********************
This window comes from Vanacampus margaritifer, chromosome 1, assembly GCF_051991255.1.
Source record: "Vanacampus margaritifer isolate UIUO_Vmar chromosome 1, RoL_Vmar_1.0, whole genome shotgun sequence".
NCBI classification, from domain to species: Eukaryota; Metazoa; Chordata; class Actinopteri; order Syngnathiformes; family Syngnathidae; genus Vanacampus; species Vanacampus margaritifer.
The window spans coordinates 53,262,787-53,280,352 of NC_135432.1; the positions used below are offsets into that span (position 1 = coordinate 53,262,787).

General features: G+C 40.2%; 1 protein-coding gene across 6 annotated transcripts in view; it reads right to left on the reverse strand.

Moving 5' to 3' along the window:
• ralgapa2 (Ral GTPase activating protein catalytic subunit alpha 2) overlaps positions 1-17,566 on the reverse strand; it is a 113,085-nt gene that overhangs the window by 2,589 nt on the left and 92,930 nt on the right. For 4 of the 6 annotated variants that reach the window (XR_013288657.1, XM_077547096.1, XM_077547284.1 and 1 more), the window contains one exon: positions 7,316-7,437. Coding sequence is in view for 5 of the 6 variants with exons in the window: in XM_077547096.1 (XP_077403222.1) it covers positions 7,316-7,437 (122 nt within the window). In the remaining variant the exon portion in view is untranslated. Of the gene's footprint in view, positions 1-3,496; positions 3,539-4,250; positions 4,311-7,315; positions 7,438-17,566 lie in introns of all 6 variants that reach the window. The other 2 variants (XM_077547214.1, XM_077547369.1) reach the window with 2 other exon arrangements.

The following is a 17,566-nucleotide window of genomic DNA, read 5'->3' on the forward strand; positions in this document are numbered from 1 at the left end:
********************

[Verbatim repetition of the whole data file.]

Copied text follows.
This window comes from Vanacampus margaritifer, chromosome 1, assembly GCF_051991255.1.
Source record: "Vanacampus margaritifer isolate UIUO_Vmar chromosome 1, RoL_Vmar_1.0, whole genome shotgun sequence".
NCBI classification, from domain to species: Eukaryota; Metazoa; Chordata; class Actinopteri; order Syngnathiformes; family Syngnathidae; genus Vanacampus; species Vanacampus margaritifer.
The window spans coordinates 53,262,787-53,280,352 of NC_135432.1; the positions used below are offsets into that span (position 1 = coordinate 53,262,787).

General features: G+C 40.2%; 1 protein-coding gene across 6 annotated transcripts in view; it reads right to left on the reverse strand.

Moving 5' to 3' along the window:
• ralgapa2 (Ral GTPase activating protein catalytic subunit alpha 2) overlaps positions 1-17,566 on the reverse strand; it is a 113,085-nt gene that overhangs the window by 2,589 nt on the left and 92,930 nt on the right. For 4 of the 6 annotated variants that reach the window (XR_013288657.1, XM_077547096.1, XM_077547284.1 and 1 more), the window contains one exon: positions 7,316-7,437. Coding sequence is in view for 5 of the 6 variants with exons in the window: in XM_077547096.1 (XP_077403222.1) it covers positions 7,316-7,437 (122 nt within the window). In the remaining variant the exon portion in view is untranslated. Of the gene's footprint in view, positions 1-3,496; positions 3,539-4,250; positions 4,311-7,315; positions 7,438-17,566 lie in introns of all 6 variants that reach the window. The other 2 variants (XM_077547214.1, XM_077547369.1) reach the window with 2 other exon arrangements.

The following is a 17,566-nucleotide window of genomic DNA, read 5'->3' on the forward strand; positions in this document are numbered from 1 at the left end: